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Volume 23 No. 17

Sports Business Awards

The Sports Executive of the Year win by MLS Commissioner Don Garber capped a strong night for the league, its teams and facilities.
Photo: marc bryan-brown
The Sports Executive of the Year win by MLS Commissioner Don Garber capped a strong night for the league, its teams and facilities.
Photo: marc bryan-brown
The Sports Executive of the Year win by MLS Commissioner Don Garber capped a strong night for the league, its teams and facilities.
Photo: marc bryan-brown

Don Garber knows how to throw a 20th anniversary party.

The commissioner of Major League Soccer started in this role in 1999 at a time when, Garber likes to say, the main question was “Will soccer make it in America?” Now overseeing a thriving league of 27 clubs with players representing 70 countries, Garber feels secure in saying, “Soccer has made it in our country.”

Garber repeated those words again last week at SBJ’s Sports Business Awards in New York as he accepted the trophy for Sports Executive of the Year. The award, which is presented last and ranks among the most prestigious of the 12th annual event, capped a night in which MLS flexed its still-evolving muscles.

Atlanta United, the MLS champion in only its second season, won Sports Team of the Year. The United’s home venue, Mercedes-Benz Stadium, was named Sports Facility of the Year in a period when it hosted the 2018 MLS All-Star Game and MLS Cup Final.

For Garber, who recently signed a five-year contract extension, it was the first time he’d won the award.

The awards evening served as validation not only of the massive transformation of the league and its financial growth, but also its flurry of recent accomplishments. Those range from the smashing debut of expansion clubs Atlanta United and LAFC, the opening of soccer-specific stadiums in Minnesota and Washington, D.C., and the continued interest from bidders for future spots in the league.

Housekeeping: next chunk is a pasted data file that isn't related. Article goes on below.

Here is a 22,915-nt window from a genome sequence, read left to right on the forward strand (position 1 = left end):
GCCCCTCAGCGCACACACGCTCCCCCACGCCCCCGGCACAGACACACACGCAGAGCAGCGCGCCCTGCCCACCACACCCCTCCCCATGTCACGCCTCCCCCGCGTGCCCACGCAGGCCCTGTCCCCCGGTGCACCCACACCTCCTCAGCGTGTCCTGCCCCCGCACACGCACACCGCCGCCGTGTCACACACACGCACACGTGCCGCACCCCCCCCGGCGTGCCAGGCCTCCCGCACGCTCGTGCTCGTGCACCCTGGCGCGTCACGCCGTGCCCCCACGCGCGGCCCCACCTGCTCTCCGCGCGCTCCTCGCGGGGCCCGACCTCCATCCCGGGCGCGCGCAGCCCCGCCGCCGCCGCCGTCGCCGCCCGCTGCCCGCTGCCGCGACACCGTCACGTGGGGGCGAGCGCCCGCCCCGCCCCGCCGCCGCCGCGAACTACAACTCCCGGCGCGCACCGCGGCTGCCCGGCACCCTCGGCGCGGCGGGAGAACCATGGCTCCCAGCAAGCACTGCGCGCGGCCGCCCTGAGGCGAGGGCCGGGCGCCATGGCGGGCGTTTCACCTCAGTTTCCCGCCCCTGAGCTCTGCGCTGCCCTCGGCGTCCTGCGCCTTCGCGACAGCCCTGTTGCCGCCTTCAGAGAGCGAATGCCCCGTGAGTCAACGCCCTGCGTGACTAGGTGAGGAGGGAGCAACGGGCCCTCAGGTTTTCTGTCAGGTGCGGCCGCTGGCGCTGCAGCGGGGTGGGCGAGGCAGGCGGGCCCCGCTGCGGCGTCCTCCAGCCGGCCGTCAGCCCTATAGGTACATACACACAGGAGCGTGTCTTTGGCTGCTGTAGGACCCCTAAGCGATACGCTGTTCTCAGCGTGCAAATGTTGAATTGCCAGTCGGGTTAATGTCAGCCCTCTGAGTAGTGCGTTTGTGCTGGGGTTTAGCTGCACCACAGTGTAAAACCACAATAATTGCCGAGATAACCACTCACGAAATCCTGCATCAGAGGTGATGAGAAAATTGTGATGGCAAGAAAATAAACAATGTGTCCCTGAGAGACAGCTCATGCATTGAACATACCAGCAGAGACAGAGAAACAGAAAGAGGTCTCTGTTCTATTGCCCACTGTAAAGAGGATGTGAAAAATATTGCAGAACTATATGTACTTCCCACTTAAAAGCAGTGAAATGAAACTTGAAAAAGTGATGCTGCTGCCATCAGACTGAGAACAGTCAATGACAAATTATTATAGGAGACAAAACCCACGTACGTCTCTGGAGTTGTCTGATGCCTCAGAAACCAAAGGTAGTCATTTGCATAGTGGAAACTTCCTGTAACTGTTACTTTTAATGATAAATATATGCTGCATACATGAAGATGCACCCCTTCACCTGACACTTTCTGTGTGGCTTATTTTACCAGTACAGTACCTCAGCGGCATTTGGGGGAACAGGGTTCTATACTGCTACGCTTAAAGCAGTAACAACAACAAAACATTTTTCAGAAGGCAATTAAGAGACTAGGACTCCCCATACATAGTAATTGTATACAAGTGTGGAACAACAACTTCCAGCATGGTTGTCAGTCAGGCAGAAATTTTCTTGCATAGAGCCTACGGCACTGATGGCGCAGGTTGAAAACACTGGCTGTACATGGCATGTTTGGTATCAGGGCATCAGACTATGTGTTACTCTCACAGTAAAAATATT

It also reflects on Garber’s growing stature in the global soccer community, as he played a key role in helping the joint U.S.-Canada-Mexico bid land the 2026 World Cup.

In his remarks on stage while accepting the award, Garber repeated the question that was so prevalent 20 years ago: Will soccer make it in America?

“We hear that all the time,” Garber said. “When I see what’s going on tonight with the award for Atlanta United, so many nominations and the wonderful job we’ve seen done with LAFC [which was nominated in the Sports Breakthrough of the Year category], that question has been answered.”

Commissioner Adam Silver addresses the crowd after the NBA was named Sports League of the Year.
Photo: marc bryan-brown
Commissioner Adam Silver addresses the crowd after the NBA was named Sports League of the Year.
Photo: marc bryan-brown
Commissioner Adam Silver addresses the crowd after the NBA was named Sports League of the Year.
Photo: marc bryan-brown

The success of MLS stretched over to its marquee franchise, the United, and its home, Mercedes-Benz Stadium. The stadium was recognized last year for its innovative fan-friendly pricing as the Sports Breakthrough of the Year and it returned last week to win Sports Facility of the Year.

Steve Cannon, chief executive of Arthur Blank’s AMB Group, said the United’s success — an MLS Cup championship and average attendance of 53,002 — goes back to the relationship the club has with the Atlanta community.

“It’s about making your backyard a better place,” Cannon said off stage. “The United is beloved in our community and they’ve done it in a span of two years, which isn’t easy. … You can’t bean-count your way to this. You have to invest in the community.”

Using sports as a platform to connect and repair communities was a prevalent message throughout the night. In fact, it’s become something of a Sports Business Awards tradition for the Lifetime Achievement Award winner to deliver a speech that outlines a theme for the night — such as in 2015 when Dick Ebersol spoke about the value of relationships.

Last week’s honoree, Tim Finchem, continued that theme when he called for more collaboration among competing organizations on programs designed to help the less fortunate.

“Players believe there is a reason to play this game, and that is to help people,” Finchem said.

Lifetime Achievement honoree Tim Finchem watches the ceremony unfold.
Photo: marc bryan-brown
Lifetime Achievement honoree Tim Finchem watches the ceremony unfold.
Photo: marc bryan-brown
Lifetime Achievement honoree Tim Finchem watches the ceremony unfold.
Photo: marc bryan-brown

The former PGA Tour commissioner referenced The First Tee, a 22-year-old organization created to introduce golf in lower-income areas. Finchem touted the group’s reach — it has 150 chapters and is in more than 8,000 schools.

“It’s 22 years old, and it’s made some progress,” Finchem said. “But the potential is so much greater.”

Current PGA Tour Commissioner Jay Monahan introduced Finchem, describing him as a smart and selfless executive. In his intro, Monahan quoted golfer Jim Furyk, who said that Finchem is a “person who genuinely cares. … I think what most people miss is how great of a person he is.”